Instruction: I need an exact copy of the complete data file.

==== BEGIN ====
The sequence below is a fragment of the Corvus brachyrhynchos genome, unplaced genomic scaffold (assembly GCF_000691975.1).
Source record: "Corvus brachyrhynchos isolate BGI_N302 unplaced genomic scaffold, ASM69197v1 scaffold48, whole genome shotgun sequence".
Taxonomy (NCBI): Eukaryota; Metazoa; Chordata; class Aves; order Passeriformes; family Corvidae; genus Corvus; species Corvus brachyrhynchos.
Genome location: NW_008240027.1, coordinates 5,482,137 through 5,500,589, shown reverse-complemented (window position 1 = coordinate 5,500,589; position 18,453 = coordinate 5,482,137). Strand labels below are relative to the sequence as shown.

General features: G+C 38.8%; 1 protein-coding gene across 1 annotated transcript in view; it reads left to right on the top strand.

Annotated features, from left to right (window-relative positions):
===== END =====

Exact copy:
The sequence below is a fragment of the Corvus brachyrhynchos genome, unplaced genomic scaffold (assembly GCF_000691975.1).
Source record: "Corvus brachyrhynchos isolate BGI_N302 unplaced genomic scaffold, ASM69197v1 scaffold48, whole genome shotgun sequence".
Taxonomy (NCBI): Eukaryota; Metazoa; Chordata; class Aves; order Passeriformes; family Corvidae; genus Corvus; species Corvus brachyrhynchos.
Genome location: NW_008240027.1, coordinates 5,482,137 through 5,500,589, shown reverse-complemented (window position 1 = coordinate 5,500,589; position 18,453 = coordinate 5,482,137). Strand labels below are relative to the sequence as shown.

General features: G+C 38.8%; 1 protein-coding gene across 1 annotated transcript in view; it reads left to right on the top strand.

Annotated features, from left to right (window-relative positions):